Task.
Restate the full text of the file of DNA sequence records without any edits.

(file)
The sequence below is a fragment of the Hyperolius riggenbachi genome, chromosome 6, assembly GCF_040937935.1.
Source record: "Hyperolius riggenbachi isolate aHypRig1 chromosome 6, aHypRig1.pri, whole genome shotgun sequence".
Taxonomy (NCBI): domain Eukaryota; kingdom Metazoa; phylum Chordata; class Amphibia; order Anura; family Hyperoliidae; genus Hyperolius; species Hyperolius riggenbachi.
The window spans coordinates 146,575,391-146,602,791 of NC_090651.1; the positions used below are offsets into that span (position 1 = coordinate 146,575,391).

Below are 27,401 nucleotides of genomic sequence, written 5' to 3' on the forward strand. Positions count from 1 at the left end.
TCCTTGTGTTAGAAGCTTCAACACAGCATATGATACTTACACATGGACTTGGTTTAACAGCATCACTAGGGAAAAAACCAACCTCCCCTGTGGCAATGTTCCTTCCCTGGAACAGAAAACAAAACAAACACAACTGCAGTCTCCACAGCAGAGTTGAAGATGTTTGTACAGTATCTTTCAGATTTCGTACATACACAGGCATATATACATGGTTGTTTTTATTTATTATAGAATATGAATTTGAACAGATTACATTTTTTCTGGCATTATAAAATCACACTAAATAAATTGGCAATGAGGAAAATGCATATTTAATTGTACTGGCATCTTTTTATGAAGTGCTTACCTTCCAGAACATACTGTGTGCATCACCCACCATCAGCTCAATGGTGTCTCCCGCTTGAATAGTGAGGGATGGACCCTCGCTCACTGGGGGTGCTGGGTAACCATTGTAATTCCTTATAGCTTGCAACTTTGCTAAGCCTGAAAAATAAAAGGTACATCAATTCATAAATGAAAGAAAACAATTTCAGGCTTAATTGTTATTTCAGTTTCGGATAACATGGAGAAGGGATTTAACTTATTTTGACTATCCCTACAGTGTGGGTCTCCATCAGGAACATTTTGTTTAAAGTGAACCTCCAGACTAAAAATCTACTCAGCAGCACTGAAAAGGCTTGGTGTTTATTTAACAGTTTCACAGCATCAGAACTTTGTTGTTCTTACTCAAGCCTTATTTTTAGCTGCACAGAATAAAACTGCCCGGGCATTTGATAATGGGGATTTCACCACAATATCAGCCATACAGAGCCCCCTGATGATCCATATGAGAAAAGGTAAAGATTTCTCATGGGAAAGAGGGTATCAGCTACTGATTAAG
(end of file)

The sequence below is a fragment of the Hyperolius riggenbachi genome, chromosome 6, assembly GCF_040937935.1.
Source record: "Hyperolius riggenbachi isolate aHypRig1 chromosome 6, aHypRig1.pri, whole genome shotgun sequence".
Taxonomy (NCBI): domain Eukaryota; kingdom Metazoa; phylum Chordata; class Amphibia; order Anura; family Hyperoliidae; genus Hyperolius; species Hyperolius riggenbachi.
The window spans coordinates 146,575,391-146,602,791 of NC_090651.1; the positions used below are offsets into that span (position 1 = coordinate 146,575,391).

Below are 27,401 nucleotides of genomic sequence, written 5' to 3' on the forward strand. Positions count from 1 at the left end.
TCCTTGTGTTAGAAGCTTCAACACAGCATATGATACTTACACATGGACTTGGTTTAACAGCATCACTAGGGAAAAAACCAACCTCCCCTGTGGCAATGTTCCTTCCCTGGAACAGAAAACAAAACAAACACAACTGCAGTCTCCACAGCAGAGTTGAAGATGTTTGTACAGTATCTTTCAGATTTCGTACATACACAGGCATATATACATGGTTGTTTTTATTTATTATAGAATATGAATTTGAACAGATTACATTTTTTCTGGCATTATAAAATCACACTAAATAAATTGGCAATGAGGAAAATGCATATTTAATTGTACTGGCATCTTTTTATGAAGTGCTTACCTTCCAGAACATACTGTGTGCATCACCCACCATCAGCTCAATGGTGTCTCCCGCTTGAATAGTGAGGGATGGACCCTCGCTCACTGGGGGTGCTGGGTAACCATTGTAATTCCTTATAGCTTGCAACTTTGCTAAGCCTGAAAAATAAAAGGTACATCAATTCATAAATGAAAGAAAACAATTTCAGGCTTAATTGTTATTTCAGTTTCGGATAACATGGAGAAGGGATTTAACTTATTTTGACTATCCCTACAGTGTGGGTCTCCATCAGGAACATTTTGTTTAAAGTGAACCTCCAGACTAAAAATCTACTCAGCAGCACTGAAAAGGCTTGGTGTTTATTTAACAGTTTCACAGCATCAGAACTTTGTTGTTCTTACTCAAGCCTTATTTTTAGCTGCACAGAATAAAACTGCCCGGGCATTTGATAATGGGGATTTCACCACAATATCAGCCATACAGAGCCCCCTGATGATCCATATGAGAAAAGGTAAAGATTTCTCATGGGAAAGAGGGTATCAGCTACTGATTAAG